If you find yourself skipping the ads on social media or avoiding your favourite influencer as she plugs assorted brands in her content, you may be suffering from digital ad fatigue.
In a recent interview to Storyboard18, Shantanu Deshpande, founder and CEO, Bombay Shaving Company, spoke of advertising fatigue on digital media with consumers scrolling past ads on Instagram and Facebook which led the digital-first, male grooming brand to engage with them through a podcast on entrepreneurship. You have to find a way for your brand to start appealing in ways that are beyond the product proposition, Deshpande told Storyboard.
His comments highlight a legitimate problem that marketers and brands may be facing in putting off their customers on digital platforms where they are bombarded with ads.
“Digital ad fatigue is real,” says Pratik Gupta, founder partner at Zoo Media, a network of digital agencies. “You’re assailed with ads everywhere -- on YouTube and Facebook videos and even OTT platforms. Influencer content is also reaching a saturation point,” he says.
Viraj Sheth, CEO of Monk Entertainment, a digital agency specializing in influencer marketing and talent management, agrees there’s ad fatigue as the industry is swamped with brand deals. “But such response is true for any new platform that garners a lot of attention and eyeballs,” he adds.
Numbers put out by Dentsu indicate that there will be no letup in digital advertising. It will touch Rs 51,110 crore by 2024. Of the total ad pie, the share of digital spends will be 45 percent by 2024 led by social media, online videos and paid search.
Sahil Shah, president, Digital Experience at Dentsu Creative, says despite the buzz around ad fatigue, digital consumption is on the rise. “That’s what surprises me. Basically, the medium hasn’t peaked yet. So, then it seems that only the early adopters of digital media may be ad weary. That may be limited to an audience of the first 100 million people who got onto the Internet. The remaining 400-500 million may still be new and not averse to advertising. They enjoy ads, content and a mix of both together,” Shah says.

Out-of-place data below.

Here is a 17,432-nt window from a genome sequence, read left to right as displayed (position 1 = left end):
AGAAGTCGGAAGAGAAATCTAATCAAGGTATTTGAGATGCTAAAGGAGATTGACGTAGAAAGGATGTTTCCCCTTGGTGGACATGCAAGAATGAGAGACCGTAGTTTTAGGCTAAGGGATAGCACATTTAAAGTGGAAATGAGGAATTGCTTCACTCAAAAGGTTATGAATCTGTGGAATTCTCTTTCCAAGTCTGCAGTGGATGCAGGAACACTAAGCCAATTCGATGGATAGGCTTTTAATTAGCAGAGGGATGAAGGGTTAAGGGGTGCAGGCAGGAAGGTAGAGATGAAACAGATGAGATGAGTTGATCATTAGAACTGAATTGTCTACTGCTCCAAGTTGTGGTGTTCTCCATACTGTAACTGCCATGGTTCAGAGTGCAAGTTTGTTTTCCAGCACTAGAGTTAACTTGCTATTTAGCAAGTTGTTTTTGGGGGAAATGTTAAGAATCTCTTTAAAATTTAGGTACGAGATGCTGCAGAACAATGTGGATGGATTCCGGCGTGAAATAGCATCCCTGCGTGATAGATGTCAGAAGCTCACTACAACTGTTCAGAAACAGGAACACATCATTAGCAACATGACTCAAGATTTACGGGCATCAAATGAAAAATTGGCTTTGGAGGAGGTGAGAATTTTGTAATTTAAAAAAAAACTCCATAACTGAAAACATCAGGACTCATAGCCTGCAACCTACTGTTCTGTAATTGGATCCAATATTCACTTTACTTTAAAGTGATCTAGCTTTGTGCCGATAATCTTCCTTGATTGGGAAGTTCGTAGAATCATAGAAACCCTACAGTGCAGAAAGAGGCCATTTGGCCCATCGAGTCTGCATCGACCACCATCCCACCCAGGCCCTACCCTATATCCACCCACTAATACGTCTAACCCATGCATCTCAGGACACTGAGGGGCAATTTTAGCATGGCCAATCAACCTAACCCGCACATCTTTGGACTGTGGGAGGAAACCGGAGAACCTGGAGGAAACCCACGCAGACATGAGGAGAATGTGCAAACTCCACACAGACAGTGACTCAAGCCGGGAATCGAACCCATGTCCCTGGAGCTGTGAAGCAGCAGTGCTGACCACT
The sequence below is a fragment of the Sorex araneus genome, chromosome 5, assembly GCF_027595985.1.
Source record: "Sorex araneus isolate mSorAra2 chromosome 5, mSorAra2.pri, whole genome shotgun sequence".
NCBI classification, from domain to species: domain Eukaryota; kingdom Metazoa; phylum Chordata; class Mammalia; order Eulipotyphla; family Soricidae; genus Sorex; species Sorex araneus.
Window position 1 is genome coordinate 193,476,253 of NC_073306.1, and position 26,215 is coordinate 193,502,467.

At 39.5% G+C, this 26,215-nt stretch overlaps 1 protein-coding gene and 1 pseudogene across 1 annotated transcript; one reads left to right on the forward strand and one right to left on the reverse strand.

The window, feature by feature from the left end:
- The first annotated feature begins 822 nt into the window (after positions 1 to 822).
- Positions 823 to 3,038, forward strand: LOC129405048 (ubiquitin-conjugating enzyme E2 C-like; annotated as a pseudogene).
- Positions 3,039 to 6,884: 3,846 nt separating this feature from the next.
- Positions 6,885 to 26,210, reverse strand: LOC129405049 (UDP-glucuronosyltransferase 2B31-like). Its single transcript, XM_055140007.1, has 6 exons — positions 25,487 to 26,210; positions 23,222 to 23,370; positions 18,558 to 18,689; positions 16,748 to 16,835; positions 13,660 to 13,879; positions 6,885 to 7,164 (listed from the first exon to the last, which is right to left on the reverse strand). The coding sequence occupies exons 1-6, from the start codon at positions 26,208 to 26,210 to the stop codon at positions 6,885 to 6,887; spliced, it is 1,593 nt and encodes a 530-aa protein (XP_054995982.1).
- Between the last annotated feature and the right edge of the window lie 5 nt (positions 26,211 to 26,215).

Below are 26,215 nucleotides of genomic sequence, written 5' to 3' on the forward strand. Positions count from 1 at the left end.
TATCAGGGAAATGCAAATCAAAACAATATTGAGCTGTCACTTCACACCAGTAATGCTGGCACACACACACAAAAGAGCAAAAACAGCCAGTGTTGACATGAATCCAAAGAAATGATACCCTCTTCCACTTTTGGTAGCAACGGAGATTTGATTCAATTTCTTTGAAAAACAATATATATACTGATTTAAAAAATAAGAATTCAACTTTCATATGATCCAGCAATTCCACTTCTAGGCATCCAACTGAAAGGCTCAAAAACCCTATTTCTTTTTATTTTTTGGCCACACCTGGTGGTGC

However, he agrees that ads have become more ubiquitous and slowly more people may find them cumbersome.
Like Shah, Rajni Daswani, director, digital marketing at full-service agency SoCheers believes that digital ad fatigue is a tier 1 city phenomenon with the more evolved customers skipping the ads. “But there's a newer audience that marketers have started advertising to in the last two and half years, which is consumers in tier 2 and tier 3 towns,” she says. They’re not stricken by fatigue and brands are using regional creatives and direct communication to culturally connect with these people, she adds.
For the more evolved customers who watch subscription-led streaming platforms and YouTube premium videos minus advertisements, brands are resorting to contextual advertising depending on where they are in their purchase journey. Targeting a consumer more sharply when he’s in the market for a product works better than carpet-bombing a campaign that alienates him. “So you make the ad more niche than mass,” says Shah of Dentsu Creative.
Users of digital media leave plenty of footprints behind to be targeted easily. Cookies or no cookies, digital platforms capture ample information of what they are watching or interacting with, where they are pausing or even the events they are attending. “And all of that data is available to advertisers,” Daswani says.
Consumers are not only skipping ads but tiring of influencer marketing too. “Right now, I feel we’re in a space where, within the digital universe, there’s too much content and branded content being put out,” says Sheth.
“I think both creators and brands are trying to find ways to ensure that they don't over expose themselves and create a blind spot for their audiences in a way where people stop wanting to buy from that brand completely,” says Sheth.
If influencers do not balance content and advertising ratio, the reason to follow them becomes redundant. However, Shah says that influencer marketing may be overcrowded, but it still works like magic if followers have high affinity and connect with the influencer.
Daswani feels the real challenge for digital advertising lies in the fact that not all brands are invested in making niche content pieces for the audiences. Even though some legacy brands have started making different commercials for digital media and for traditional media like television, they are still not open to making 20 different versions or pieces of content for more targeted marketing based on location or demographics. “They are not willing to invest the money or the effort,” she says.
“If we're not open to what the audience demands, we will be outdated. But if content keeps evolving, there is no question of fatigue,” she says.
Shuchi Bansal has been a business journalist for over 30 years covering media, advertising, marketing and consumer economy.